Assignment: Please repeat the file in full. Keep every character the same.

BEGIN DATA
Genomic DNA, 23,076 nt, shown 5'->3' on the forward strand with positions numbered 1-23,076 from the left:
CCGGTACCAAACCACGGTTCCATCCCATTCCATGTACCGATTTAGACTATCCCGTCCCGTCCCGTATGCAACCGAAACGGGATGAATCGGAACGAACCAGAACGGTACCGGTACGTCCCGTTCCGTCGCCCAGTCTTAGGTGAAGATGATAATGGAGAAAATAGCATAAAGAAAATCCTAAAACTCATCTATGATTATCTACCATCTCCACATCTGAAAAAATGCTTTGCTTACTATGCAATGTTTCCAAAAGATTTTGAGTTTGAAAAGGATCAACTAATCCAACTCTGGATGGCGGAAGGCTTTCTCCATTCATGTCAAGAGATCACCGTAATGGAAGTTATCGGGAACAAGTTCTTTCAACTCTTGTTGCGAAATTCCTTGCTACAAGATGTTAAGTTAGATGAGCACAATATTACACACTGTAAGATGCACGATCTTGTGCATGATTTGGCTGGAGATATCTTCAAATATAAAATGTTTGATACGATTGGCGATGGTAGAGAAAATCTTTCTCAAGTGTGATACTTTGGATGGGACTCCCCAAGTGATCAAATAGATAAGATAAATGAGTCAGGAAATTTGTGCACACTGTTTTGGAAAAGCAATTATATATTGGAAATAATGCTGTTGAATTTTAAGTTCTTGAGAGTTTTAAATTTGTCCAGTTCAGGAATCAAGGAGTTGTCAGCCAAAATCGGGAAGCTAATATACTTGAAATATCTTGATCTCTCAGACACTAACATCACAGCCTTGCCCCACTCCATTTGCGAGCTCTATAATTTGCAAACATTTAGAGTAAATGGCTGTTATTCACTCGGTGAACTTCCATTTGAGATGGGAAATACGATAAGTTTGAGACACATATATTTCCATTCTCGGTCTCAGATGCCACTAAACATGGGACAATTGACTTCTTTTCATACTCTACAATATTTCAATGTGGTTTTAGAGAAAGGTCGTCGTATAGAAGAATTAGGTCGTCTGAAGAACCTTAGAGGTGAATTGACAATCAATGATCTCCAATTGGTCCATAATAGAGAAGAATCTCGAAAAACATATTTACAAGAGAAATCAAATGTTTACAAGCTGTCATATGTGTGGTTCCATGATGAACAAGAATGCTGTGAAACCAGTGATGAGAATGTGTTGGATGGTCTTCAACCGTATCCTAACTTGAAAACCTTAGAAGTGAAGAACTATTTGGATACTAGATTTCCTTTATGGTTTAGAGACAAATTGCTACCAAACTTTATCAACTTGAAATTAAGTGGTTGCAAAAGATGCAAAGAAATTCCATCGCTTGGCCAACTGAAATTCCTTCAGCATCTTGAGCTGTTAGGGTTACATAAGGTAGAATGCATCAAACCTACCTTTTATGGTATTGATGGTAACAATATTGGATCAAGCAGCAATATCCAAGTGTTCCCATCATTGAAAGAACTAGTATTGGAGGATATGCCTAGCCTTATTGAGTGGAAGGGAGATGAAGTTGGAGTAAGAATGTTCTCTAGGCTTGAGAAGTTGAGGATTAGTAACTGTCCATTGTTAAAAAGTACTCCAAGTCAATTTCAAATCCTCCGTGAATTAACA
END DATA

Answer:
Genomic DNA, 23,076 nt, shown 5'->3' on the forward strand with positions numbered 1-23,076 from the left:
CCGGTACCAAACCACGGTTCCATCCCATTCCATGTACCGATTTAGACTATCCCGTCCCGTCCCGTATGCAACCGAAACGGGATGAATCGGAACGAACCAGAACGGTACCGGTACGTCCCGTTCCGTCGCCCAGTCTTAGGTGAAGATGATAATGGAGAAAATAGCATAAAGAAAATCCTAAAACTCATCTATGATTATCTACCATCTCCACATCTGAAAAAATGCTTTGCTTACTATGCAATGTTTCCAAAAGATTTTGAGTTTGAAAAGGATCAACTAATCCAACTCTGGATGGCGGAAGGCTTTCTCCATTCATGTCAAGAGATCACCGTAATGGAAGTTATCGGGAACAAGTTCTTTCAACTCTTGTTGCGAAATTCCTTGCTACAAGATGTTAAGTTAGATGAGCACAATATTACACACTGTAAGATGCACGATCTTGTGCATGATTTGGCTGGAGATATCTTCAAATATAAAATGTTTGATACGATTGGCGATGGTAGAGAAAATCTTTCTCAAGTGTGATACTTTGGATGGGACTCCCCAAGTGATCAAATAGATAAGATAAATGAGTCAGGAAATTTGTGCACACTGTTTTGGAAAAGCAATTATATATTGGAAATAATGCTGTTGAATTTTAAGTTCTTGAGAGTTTTAAATTTGTCCAGTTCAGGAATCAAGGAGTTGTCAGCCAAAATCGGGAAGCTAATATACTTGAAATATCTTGATCTCTCAGACACTAACATCACAGCCTTGCCCCACTCCATTTGCGAGCTCTATAATTTGCAAACATTTAGAGTAAATGGCTGTTATTCACTCGGTGAACTTCCATTTGAGATGGGAAATACGATAAGTTTGAGACACATATATTTCCATTCTCGGTCTCAGATGCCACTAAACATGGGACAATTGACTTCTTTTCATACTCTACAATATTTCAATGTGGTTTTAGAGAAAGGTCGTCGTATAGAAGAATTAGGTCGTCTGAAGAACCTTAGAGGTGAATTGACAATCAATGATCTCCAATTGGTCCATAATAGAGAAGAATCTCGAAAAACATATTTACAAGAGAAATCAAATGTTTACAAGCTGTCATATGTGTGGTTCCATGATGAACAAGAATGCTGTGAAACCAGTGATGAGAATGTGTTGGATGGTCTTCAACCGTATCCTAACTTGAAAACCTTAGAAGTGAAGAACTATTTGGATACTAGATTTCCTTTATGGTTTAGAGACAAATTGCTACCAAACTTTATCAACTTGAAATTAAGTGGTTGCAAAAGATGCAAAGAAATTCCATCGCTTGGCCAACTGAAATTCCTTCAGCATCTTGAGCTGTTAGGGTTACATAAGGTAGAATGCATCAAACCTACCTTTTATGGTATTGATGGTAACAATATTGGATCAAGCAGCAATATCCAAGTGTTCCCATCATTGAAAGAACTAGTATTGGAGGATATGCCTAGCCTTATTGAGTGGAAGGGAGATGAAGTTGGAGTAAGAATGTTCTCTAGGCTTGAGAAGTTGAGGATTAGTAACTGTCCATTGTTAAAAAGTACTCCAAGTCAATTTCAAATCCTCCGTGAATTAACA